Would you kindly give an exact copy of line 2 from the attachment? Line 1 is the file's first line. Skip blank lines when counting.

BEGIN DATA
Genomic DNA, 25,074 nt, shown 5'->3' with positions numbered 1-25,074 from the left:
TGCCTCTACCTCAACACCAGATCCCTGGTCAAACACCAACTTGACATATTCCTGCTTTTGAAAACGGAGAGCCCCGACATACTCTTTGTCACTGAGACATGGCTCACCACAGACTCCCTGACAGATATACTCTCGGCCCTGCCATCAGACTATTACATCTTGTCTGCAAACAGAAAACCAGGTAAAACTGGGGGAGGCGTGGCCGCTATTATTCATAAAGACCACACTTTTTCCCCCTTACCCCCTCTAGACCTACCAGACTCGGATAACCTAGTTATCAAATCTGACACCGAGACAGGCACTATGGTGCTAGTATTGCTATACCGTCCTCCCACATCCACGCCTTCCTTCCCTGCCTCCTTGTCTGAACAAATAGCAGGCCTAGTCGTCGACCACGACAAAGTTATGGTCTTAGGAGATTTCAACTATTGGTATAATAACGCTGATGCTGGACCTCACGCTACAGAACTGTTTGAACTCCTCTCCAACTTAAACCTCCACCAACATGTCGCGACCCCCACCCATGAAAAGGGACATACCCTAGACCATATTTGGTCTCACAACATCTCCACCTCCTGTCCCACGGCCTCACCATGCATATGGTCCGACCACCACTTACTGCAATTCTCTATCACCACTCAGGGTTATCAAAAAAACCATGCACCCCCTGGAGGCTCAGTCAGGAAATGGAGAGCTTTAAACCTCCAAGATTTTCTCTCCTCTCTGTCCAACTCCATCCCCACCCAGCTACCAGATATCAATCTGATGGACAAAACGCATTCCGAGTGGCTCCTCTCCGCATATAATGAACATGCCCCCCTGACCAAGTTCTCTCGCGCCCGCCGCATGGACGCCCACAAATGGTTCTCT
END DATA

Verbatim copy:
TGCCTCTACCTCAACACCAGATCCCTGGTCAAACACCAACTTGACATATTCCTGCTTTTGAAAACGGAGAGCCCCGACATACTCTTTGTCACTGAGACATGGCTCACCACAGACTCCCTGACAGATATACTCTCGGCCCTGCCATCAGACTATTACATCTTGTCTGCAAACAGAAAACCAGGTAAAACTGGGGGAGGCGTGGCCGCTATTATTCATAAAGACCACACTTTTTCCCCCTTACCCCCTCTAGACCTACCAGACTCGGATAACCTAGTTATCAAATCTGACACCGAGACAGGCACTATGGTGCTAGTATTGCTATACCGTCCTCCCACATCCACGCCTTCCTTCCCTGCCTCCTTGTCTGAACAAATAGCAGGCCTAGTCGTCGACCACGACAAAGTTATGGTCTTAGGAGATTTCAACTATTGGTATAATAACGCTGATGCTGGACCTCACGCTACAGAACTGTTTGAACTCCTCTCCAACTTAAACCTCCACCAACATGTCGCGACCCCCACCCATGAAAAGGGACATACCCTAGACCATATTTGGTCTCACAACATCTCCACCTCCTGTCCCACGGCCTCACCATGCATATGGTCCGACCACCACTTACTGCAATTCTCTATCACCACTCAGGGTTATCAAAAAAACCATGCACCCCCTGGAGGCTCAGTCAGGAAATGGAGAGCTTTAAACCTCCAAGATTTTCTCTCCTCTCTGTCCAACTCCATCCCCACCCAGCTACCAGATATCAATCTGATGGACAAAACGCATTCCGAGTGGCTCCTCTCCGCATATAATGAACATGCCCCCCTGACCAAGTTCTCTCGCGCCCGCCGCATGGACGCCCACAAATGGTTCTCT